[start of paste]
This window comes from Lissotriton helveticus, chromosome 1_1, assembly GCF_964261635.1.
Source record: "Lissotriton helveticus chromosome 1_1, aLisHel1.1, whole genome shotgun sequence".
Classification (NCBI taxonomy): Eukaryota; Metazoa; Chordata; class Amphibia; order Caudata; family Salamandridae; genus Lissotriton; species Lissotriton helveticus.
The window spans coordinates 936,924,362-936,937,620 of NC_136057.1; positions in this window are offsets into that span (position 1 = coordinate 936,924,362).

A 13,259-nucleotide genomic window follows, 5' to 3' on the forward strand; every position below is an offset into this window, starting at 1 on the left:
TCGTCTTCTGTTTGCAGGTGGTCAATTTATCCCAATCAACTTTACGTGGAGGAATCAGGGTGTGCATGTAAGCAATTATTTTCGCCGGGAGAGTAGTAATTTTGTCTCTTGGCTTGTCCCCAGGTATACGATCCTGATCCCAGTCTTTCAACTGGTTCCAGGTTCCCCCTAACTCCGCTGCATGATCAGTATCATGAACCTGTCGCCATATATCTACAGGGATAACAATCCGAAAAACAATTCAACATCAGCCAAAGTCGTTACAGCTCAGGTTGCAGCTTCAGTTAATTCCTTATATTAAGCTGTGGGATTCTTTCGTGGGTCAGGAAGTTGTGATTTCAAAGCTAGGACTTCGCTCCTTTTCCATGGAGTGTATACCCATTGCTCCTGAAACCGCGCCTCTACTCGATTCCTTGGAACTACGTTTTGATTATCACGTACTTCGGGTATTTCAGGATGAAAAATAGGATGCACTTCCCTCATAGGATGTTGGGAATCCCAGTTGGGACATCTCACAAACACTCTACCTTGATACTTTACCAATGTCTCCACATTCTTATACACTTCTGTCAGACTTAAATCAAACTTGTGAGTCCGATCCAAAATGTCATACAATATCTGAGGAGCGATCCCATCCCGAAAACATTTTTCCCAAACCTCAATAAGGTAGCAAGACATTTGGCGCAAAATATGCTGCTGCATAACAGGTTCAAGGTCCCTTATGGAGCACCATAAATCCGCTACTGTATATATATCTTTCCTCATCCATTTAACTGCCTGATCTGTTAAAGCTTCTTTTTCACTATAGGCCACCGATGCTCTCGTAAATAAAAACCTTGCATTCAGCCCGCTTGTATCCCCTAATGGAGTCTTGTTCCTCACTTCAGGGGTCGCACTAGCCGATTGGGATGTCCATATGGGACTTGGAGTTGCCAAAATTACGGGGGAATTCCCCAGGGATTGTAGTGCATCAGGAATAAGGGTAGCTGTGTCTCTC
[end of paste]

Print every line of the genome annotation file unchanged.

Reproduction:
This window comes from Lissotriton helveticus, chromosome 1_1, assembly GCF_964261635.1.
Source record: "Lissotriton helveticus chromosome 1_1, aLisHel1.1, whole genome shotgun sequence".
Classification (NCBI taxonomy): Eukaryota; Metazoa; Chordata; class Amphibia; order Caudata; family Salamandridae; genus Lissotriton; species Lissotriton helveticus.
The window spans coordinates 936,924,362-936,937,620 of NC_136057.1; positions in this window are offsets into that span (position 1 = coordinate 936,924,362).

A 13,259-nucleotide genomic window follows, 5' to 3' on the forward strand; every position below is an offset into this window, starting at 1 on the left:
TCGTCTTCTGTTTGCAGGTGGTCAATTTATCCCAATCAACTTTACGTGGAGGAATCAGGGTGTGCATGTAAGCAATTATTTTCGCCGGGAGAGTAGTAATTTTGTCTCTTGGCTTGTCCCCAGGTATACGATCCTGATCCCAGTCTTTCAACTGGTTCCAGGTTCCCCCTAACTCCGCTGCATGATCAGTATCATGAACCTGTCGCCATATATCTACAGGGATAACAATCCGAAAAACAATTCAACATCAGCCAAAGTCGTTACAGCTCAGGTTGCAGCTTCAGTTAATTCCTTATATTAAGCTGTGGGATTCTTTCGTGGGTCAGGAAGTTGTGATTTCAAAGCTAGGACTTCGCTCCTTTTCCATGGAGTGTATACCCATTGCTCCTGAAACCGCGCCTCTACTCGATTCCTTGGAACTACGTTTTGATTATCACGTACTTCGGGTATTTCAGGATGAAAAATAGGATGCACTTCCCTCATAGGATGTTGGGAATCCCAGTTGGGACATCTCACAAACACTCTACCTTGATACTTTACCAATGTCTCCACATTCTTATACACTTCTGTCAGACTTAAATCAAACTTGTGAGTCCGATCCAAAATGTCATACAATATCTGAGGAGCGATCCCATCCCGAAAACATTTTTCCCAAACCTCAATAAGGTAGCAAGACATTTGGCGCAAAATATGCTGCTGCATAACAGGTTCAAGGTCCCTTATGGAGCACCATAAATCCGCTACTGTATATATATCTTTCCTCATCCATTTAACTGCCTGATCTGTTAAAGCTTCTTTTTCACTATAGGCCACCGATGCTCTCGTAAATAAAAACCTTGCATTCAGCCCGCTTGTATCCCCTAATGGAGTCTTGTTCCTCACTTCAGGGGTCGCACTAGCCGATTGGGATGTCCATATGGGACTTGGAGTTGCCAAAATTACGGGGGAATTCCCCAGGGATTGTAGTGCATCAGGAATAAGGGTAGCTGTGTCTCTC